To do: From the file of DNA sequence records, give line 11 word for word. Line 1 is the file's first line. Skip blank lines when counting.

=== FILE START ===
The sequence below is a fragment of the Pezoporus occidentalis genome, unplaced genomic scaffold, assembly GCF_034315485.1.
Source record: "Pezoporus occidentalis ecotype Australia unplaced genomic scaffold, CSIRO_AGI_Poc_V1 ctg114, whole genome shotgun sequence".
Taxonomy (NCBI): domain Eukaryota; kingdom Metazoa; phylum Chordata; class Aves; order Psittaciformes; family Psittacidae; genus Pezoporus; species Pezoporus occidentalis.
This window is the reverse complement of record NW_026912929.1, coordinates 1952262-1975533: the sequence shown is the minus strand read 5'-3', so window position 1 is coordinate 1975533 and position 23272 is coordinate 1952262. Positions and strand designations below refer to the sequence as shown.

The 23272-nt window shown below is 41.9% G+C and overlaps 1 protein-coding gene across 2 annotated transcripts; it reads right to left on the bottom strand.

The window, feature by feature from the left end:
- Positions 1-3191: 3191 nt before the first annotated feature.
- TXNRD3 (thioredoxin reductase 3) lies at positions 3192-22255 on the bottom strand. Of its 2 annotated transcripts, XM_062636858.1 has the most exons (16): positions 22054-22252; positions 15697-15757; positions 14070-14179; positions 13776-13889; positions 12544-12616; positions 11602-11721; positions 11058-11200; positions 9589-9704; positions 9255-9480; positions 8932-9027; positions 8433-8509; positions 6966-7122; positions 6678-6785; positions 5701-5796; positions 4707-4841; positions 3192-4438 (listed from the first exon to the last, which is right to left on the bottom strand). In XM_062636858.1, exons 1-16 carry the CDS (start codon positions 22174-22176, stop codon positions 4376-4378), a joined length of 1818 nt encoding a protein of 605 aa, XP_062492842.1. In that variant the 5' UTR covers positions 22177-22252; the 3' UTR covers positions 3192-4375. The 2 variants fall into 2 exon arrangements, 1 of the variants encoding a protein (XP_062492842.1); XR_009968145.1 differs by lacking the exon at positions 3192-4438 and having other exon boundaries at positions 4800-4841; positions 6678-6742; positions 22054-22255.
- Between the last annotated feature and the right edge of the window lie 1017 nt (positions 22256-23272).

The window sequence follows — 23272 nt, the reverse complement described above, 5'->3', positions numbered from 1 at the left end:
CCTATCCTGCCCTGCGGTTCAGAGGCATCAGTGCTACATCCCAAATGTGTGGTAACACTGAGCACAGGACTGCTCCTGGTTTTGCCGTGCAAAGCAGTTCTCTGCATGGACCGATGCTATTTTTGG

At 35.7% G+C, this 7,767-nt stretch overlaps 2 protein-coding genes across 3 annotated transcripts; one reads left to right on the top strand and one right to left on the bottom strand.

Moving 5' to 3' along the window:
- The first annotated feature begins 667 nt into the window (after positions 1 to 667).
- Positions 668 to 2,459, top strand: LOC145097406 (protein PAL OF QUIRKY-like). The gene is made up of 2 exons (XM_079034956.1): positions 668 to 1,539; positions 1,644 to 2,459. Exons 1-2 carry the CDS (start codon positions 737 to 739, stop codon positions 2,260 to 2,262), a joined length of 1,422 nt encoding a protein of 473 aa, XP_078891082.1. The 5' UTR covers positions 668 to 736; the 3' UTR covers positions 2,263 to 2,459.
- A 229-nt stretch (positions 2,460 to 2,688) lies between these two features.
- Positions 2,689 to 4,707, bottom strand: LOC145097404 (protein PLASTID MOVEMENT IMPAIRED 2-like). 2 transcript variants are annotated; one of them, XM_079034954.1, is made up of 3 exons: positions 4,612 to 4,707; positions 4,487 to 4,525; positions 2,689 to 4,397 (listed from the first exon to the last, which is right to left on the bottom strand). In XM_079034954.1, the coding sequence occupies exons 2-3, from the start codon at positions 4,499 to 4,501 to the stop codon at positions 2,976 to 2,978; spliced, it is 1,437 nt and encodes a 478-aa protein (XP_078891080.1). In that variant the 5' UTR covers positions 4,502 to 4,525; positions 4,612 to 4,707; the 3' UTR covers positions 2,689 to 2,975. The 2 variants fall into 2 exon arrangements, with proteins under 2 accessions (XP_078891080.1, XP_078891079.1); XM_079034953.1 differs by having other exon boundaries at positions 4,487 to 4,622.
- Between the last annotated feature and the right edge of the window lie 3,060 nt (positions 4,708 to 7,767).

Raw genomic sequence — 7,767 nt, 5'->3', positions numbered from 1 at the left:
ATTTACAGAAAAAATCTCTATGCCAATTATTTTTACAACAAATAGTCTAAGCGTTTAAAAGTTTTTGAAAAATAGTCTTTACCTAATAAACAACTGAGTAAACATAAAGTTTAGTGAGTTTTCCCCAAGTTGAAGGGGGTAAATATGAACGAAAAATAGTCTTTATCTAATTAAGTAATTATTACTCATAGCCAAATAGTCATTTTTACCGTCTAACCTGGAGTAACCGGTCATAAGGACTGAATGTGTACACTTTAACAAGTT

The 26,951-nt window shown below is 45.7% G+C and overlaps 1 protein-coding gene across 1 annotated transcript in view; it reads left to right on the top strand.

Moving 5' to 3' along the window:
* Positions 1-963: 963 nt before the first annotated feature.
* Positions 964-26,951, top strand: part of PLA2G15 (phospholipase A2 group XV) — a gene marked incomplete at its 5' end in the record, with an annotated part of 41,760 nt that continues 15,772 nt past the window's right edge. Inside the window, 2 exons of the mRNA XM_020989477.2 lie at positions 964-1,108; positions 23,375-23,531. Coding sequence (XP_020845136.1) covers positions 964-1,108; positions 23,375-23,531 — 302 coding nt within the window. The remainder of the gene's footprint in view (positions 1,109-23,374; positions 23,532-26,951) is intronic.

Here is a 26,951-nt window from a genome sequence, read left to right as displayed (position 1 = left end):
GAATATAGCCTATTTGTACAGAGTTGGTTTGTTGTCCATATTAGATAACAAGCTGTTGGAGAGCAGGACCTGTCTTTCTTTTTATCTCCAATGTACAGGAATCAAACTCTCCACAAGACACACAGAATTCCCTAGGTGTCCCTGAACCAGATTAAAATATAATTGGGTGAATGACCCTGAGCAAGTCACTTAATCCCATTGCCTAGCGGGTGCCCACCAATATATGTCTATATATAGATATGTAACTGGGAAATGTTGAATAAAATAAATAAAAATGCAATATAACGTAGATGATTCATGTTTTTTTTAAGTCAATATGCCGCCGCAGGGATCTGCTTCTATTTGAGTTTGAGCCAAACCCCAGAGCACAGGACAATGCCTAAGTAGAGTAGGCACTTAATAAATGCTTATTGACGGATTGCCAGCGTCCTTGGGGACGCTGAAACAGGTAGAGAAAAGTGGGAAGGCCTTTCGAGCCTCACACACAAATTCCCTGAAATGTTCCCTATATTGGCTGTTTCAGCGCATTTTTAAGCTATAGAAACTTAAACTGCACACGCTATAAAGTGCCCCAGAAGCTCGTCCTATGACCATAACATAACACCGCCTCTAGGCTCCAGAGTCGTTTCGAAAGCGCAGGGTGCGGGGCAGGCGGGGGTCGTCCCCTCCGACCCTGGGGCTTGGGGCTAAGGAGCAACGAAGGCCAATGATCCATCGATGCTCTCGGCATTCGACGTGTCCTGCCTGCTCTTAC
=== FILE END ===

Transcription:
CCTATCCTGCCCTGCGGTTCAGAGGCATCAGTGCTACATCCCAAATGTGTGGTAACACTGAGCACAGGACTGCTCCTGGTTTTGCCGTGCAAAGCAGTTCTCTGCATGGACCGATGCTATTTTTGG